Interaction Design

Doug Powell working with students during an Interaction Design workshop. Photo by Stan Strembicki.

Applications in health and well-being

Posted by Tanya Yatzeck March 20, 2014

"Interaction Design is the creation of a dialogue between a person and a product, service, or system. This dialogue is usually nearly invisible and found in the minutiae of daily life—the way someone may hold his knife and fork while cutting into a steak or the way another person may automatically switch windows to check her Facebook every few minutes or so." —Jon Kolko, Thoughts on Interaction Design, Second Edition, 2011

 

In fall 2012, the Sam Fox School launched its Interaction Design Initiative, led by associate professor Heather Corcoran and coordinated by senior lecturer Enrique Von Rohr. The series of workshops, open to all WUSTL students, introduced this interdisciplinary practice of understanding human behaviors as part of the design process through hands-on assignments.

To date, a number of noted interaction design practitioners—Jon Kolko, vice president of product, innovation, and design at MyEdu and the founder and director of Austin Center for Design; Ian Curry, product designer for FiftyThree; Callie Neylan, senior designer at Microsoft; and Rachel Hinman, thought leader in the mobile user experience field—have led workshops and delivered public lectures as part of the initiative.

With a focus on health care, the 2013 series consisted of two primary Interaction Design workshops, as well as a special one-day workshop for Master of Landscape Architecture students. Adjunct lecturer Doug Powell, design studio lead at IBM Design, facilitated the workshops. Presenters included Erica Kochi, named to Time magazine’s 100 “World’s Most Influential People” list for her work as co-founder of UNICEF’s Innovation Unit; Maggie Breslin, who pioneered the role of designer/researcher at Mayo Clinic’s Center for Innovation; and Gaby Brink, founder and chief designer of Tomorrow Partners.

Capturing the interdisciplinary spirit that is a key part of interaction design, the primary workshops included students from all four of WUSTL’s undergraduate schools. Patrick Buggy (Business, 2014) decided to participate because as a non-artist, he thought it would be helpful to look at design through a "user-focused lens."

"We spent the first part of the course learning basic principles of interaction design like design research, ethnography, concept development, and prototyping," Buggy says. "A lot of the beginning stuff helped to get us in the proper mindset for doing this type of work. You have to be incredibly open-minded, be comfortable with failing, and always be able to shift gears and try new ideas."

For their final design challenge, students were asked to address the problem of providing patients better access to health care, using human-centered design methodology to first understand patients' obstacles, then explore and identify how to design solutions. Thanks to a partnership with BJC HealthCare, students were able to interact with BJC HealthCare patients and their social workers directly, so they could better understand and empathize with the users of their future solutions.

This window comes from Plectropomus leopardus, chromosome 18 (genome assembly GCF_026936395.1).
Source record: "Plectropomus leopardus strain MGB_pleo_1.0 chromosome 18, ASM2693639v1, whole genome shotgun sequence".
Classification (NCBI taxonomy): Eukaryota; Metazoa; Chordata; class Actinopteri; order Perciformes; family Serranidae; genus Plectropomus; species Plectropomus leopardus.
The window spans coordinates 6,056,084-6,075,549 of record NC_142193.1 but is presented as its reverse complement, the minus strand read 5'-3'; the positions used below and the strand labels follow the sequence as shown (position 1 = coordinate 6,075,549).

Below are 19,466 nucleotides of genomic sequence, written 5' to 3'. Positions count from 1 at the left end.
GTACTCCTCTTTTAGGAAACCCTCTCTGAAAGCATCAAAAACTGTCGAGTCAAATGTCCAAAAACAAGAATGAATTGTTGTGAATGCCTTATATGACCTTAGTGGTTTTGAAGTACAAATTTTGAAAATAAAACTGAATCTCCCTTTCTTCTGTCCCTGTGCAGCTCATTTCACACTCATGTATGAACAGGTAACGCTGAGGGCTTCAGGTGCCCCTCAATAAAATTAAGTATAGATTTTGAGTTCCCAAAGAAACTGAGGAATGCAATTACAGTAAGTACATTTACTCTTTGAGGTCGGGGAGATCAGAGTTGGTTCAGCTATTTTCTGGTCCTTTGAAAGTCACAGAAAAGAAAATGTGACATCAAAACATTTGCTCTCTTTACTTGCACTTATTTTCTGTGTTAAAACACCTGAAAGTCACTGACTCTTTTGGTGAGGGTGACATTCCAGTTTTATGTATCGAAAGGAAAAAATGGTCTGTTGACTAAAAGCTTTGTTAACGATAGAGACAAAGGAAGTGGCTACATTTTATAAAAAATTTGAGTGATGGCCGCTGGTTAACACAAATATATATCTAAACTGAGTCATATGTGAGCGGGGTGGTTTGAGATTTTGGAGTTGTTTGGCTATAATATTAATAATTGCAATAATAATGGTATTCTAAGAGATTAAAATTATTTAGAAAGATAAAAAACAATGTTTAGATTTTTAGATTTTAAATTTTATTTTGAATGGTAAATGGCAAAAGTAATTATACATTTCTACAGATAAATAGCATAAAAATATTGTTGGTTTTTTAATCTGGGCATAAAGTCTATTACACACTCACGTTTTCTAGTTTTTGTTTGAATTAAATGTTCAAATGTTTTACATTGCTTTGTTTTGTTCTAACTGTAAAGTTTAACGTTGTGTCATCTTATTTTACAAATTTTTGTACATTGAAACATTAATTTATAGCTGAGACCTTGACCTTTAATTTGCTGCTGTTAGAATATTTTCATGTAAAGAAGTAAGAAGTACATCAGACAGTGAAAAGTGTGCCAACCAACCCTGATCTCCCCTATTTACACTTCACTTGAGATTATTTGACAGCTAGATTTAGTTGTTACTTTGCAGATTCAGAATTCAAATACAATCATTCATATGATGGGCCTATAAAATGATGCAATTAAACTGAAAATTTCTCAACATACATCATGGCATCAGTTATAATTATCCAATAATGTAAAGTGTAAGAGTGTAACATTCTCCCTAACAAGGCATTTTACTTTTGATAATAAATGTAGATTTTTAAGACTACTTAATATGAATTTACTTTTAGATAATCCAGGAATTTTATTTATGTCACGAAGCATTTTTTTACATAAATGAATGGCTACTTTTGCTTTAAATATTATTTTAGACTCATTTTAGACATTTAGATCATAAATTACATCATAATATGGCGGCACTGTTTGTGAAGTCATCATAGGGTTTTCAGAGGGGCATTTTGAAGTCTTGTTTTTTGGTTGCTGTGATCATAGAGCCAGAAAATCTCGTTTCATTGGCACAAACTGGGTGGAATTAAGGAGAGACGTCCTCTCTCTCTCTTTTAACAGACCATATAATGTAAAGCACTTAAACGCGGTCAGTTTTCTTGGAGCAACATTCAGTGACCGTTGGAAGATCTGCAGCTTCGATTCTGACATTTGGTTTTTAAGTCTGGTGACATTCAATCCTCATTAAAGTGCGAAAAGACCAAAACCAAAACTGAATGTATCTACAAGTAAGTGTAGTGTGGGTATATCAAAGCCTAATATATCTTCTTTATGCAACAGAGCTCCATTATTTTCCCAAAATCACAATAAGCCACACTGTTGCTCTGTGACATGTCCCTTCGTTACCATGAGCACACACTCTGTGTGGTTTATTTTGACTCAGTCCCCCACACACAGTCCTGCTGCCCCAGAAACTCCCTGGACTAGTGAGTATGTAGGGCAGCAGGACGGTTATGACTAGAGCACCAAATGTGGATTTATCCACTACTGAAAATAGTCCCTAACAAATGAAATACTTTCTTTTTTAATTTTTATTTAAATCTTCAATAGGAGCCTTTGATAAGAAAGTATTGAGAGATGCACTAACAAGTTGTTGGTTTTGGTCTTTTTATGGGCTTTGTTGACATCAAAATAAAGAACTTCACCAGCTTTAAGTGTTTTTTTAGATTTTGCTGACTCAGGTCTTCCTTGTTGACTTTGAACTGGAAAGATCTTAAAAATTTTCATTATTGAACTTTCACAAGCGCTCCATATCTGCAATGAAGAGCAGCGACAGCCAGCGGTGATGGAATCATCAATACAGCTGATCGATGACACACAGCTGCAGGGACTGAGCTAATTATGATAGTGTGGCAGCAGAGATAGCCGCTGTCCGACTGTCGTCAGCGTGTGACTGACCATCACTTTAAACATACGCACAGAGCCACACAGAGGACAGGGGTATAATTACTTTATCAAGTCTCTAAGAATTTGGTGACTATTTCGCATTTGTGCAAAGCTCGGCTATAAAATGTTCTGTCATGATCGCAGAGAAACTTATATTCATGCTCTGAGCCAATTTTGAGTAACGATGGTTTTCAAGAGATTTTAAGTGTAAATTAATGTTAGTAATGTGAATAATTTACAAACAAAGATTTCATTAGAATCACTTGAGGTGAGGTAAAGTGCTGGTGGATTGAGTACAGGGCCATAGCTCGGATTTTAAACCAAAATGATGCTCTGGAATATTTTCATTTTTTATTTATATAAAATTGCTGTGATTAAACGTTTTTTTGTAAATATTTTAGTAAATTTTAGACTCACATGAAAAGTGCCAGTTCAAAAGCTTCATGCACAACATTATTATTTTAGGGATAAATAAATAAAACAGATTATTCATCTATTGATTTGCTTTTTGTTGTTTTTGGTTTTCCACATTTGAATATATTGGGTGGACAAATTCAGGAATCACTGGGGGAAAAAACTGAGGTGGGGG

"It's not a sexy problem. It's not 'the next Apple store.' It's get sick people to the hospital," says Powell, BFA88. "This is a dense problem. As soon as the students sat down with the users, that changed. It turned it from a stuffy problem into a human-rich, juicy problem."

Powell insists that this approach, which focuses on user experience, is crucial for an education in design. "This is an ambiguous and iterative process," he says. "How do you do that in an academic environment that tends to be very linear? But this is an opportunity not to be missed. It is imperative that we begin addressing design at this level."

The participation of experts in the field created an important bridge between classroom learning and real-world relevance. During one of the sessions, Brink consistently delivered business-focused insights as students explained their thought processes. One team was struggling with the idea of a "wearable technology" solution, like a watch, that could assist patients with making appointments and remembering to line up transportation. After a discussion of the prohibitive cost of new technology for this solution, Brink offered some advice: "You don't have to give up on the wearable idea. Make a business case for how the solution will save this much money, and propose using existing iPod technology."

"It's fun to work with young people on design problems in this way," Brink says. "As designers we borrow the concept of ethnography from anthropology, where they are embedded in the culture for a long time. This is a finite amount of time, but rich details emerge. We spend time getting to the underlying root causes that we might not see as outside observers."

Powell's expectation is that the outcome of this effort will be different from that of a traditional design workshop.

Buggy's experience with the workshop reinforces Powell's intent. "I think the most valuable thing that I learned is that human-centered design is applicable to everything," Buggy says. "We are all 'users' in everyday life, and all of our experiences, everything we interact with, has been designed in some way. It could be a restaurant, a piece of mail we receive, a mobile app, the controls in our car, or the way you position handles on a door. Everything can be designed well. It excites me because, while I don't think I'll end up as a designer down the road, I can take these design principles and this user-focused skill set to any business setting."

To view students' final projects from the workshop Designing for Interaction II: Applications in Health and Well-being, click here.